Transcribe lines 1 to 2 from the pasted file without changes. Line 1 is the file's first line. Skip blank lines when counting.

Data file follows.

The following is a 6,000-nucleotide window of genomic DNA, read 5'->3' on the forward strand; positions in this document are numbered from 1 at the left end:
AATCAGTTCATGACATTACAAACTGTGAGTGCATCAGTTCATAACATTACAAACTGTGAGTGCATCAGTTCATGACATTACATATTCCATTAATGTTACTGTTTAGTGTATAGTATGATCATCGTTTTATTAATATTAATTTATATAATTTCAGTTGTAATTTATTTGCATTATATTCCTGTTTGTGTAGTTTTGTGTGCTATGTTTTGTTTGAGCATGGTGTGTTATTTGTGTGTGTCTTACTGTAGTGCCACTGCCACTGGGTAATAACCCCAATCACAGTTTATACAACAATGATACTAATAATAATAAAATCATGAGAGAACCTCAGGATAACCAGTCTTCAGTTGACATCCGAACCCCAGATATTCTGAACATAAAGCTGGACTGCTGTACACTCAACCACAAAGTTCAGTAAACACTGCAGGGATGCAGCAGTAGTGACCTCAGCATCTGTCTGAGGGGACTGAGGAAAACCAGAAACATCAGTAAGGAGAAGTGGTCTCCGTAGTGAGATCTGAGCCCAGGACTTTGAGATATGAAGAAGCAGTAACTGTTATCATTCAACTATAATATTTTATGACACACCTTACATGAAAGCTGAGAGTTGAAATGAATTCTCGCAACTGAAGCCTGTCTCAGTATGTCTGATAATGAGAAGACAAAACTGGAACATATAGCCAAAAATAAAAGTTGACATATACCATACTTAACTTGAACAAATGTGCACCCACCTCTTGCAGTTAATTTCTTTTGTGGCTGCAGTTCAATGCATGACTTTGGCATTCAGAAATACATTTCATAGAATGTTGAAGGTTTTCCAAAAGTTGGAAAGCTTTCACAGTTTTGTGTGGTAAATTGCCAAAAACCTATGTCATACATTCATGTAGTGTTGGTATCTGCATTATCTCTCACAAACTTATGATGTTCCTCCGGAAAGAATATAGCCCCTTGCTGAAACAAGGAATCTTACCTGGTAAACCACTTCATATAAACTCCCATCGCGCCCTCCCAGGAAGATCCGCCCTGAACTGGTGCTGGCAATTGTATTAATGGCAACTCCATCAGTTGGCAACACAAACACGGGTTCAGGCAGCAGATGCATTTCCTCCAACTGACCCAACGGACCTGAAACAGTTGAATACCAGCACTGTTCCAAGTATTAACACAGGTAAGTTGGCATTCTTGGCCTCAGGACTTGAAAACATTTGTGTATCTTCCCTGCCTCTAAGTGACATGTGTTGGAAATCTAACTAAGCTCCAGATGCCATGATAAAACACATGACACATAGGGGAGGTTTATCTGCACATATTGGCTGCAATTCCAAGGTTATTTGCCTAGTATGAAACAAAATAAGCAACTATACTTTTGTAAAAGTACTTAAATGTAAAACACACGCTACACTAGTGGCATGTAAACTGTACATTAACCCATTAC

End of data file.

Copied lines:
The following is a 6,000-nucleotide window of genomic DNA, read 5'->3' on the forward strand; positions in this document are numbered from 1 at the left end:
AATCAGTTCATGACATTACAAACTGTGAGTGCATCAGTTCATAACATTACAAACTGTGAGTGCATCAGTTCATGACATTACATATTCCATTAATGTTACTGTTTAGTGTATAGTATGATCATCGTTTTATTAATATTAATTTATATAATTTCAGTTGTAATTTATTTGCATTATATTCCTGTTTGTGTAGTTTTGTGTGCTATGTTTTGTTTGAGCATGGTGTGTTATTTGTGTGTGTCTTACTGTAGTGCCACTGCCACTGGGTAATAACCCCAATCACAGTTTATACAACAATGATACTAATAATAATAAAATCATGAGAGAACCTCAGGATAACCAGTCTTCAGTTGACATCCGAACCCCAGATATTCTGAACATAAAGCTGGACTGCTGTACACTCAACCACAAAGTTCAGTAAACACTGCAGGGATGCAGCAGTAGTGACCTCAGCATCTGTCTGAGGGGACTGAGGAAAACCAGAAACATCAGTAAGGAGAAGTGGTCTCCGTAGTGAGATCTGAGCCCAGGACTTTGAGATATGAAGAAGCAGTAACTGTTATCATTCAACTATAATATTTTATGACACACCTTACATGAAAGCTGAGAGTTGAAATGAATTCTCGCAACTGAAGCCTGTCTCAGTATGTCTGATAATGAGAAGACAAAACTGGAACATATAGCCAAAAATAAAAGTTGACATATACCATACTTAACTTGAACAAATGTGCACCCACCTCTTGCAGTTAATTTCTTTTGTGGCTGCAGTTCAATGCATGACTTTGGCATTCAGAAATACATTTCATAGAATGTTGAAGGTTTTCCAAAAGTTGGAAAGCTTTCACAGTTTTGTGTGGTAAATTGCCAAAAACCTATGTCATACATTCATGTAGTGTTGGTATCTGCATTATCTCTCACAAACTTATGATGTTCCTCCGGAAAGAATATAGCCCCTTGCTGAAACAAGGAATCTTACCTGGTAAACCACTTCATATAAACTCCCATCGCGCCCTCCCAGGAAGATCCGCCCTGAACTGGTGCTGGCAATTGTATTAATGGCAACTCCATCAGTTGGCAACACAAACACGGGTTCAGGCAGCAGATGCATTTCCTCCAACTGACCCAACGGACCTGAAACAGTTGAATACCAGCACTGTTCCAAGTATTAACACAGGTAAGTTGGCATTCTTGGCCTCAGGACTTGAAAACATTTGTGTATCTTCCCTGCCTCTAAGTGACATGTGTTGGAAATCTAACTAAGCTCCAGATGCCATGATAAAACACATGACACATAGGGGAGGTTTATCTGCACATATTGGCTGCAATTCCAAGGTTATTTGCCTAGTATGAAACAAAATAAGCAACTATACTTTTGTAAAAGTACTTAAATGTAAAACACACGCTACACTAGTGGCATGTAAACTGTACATTAACCCATTAC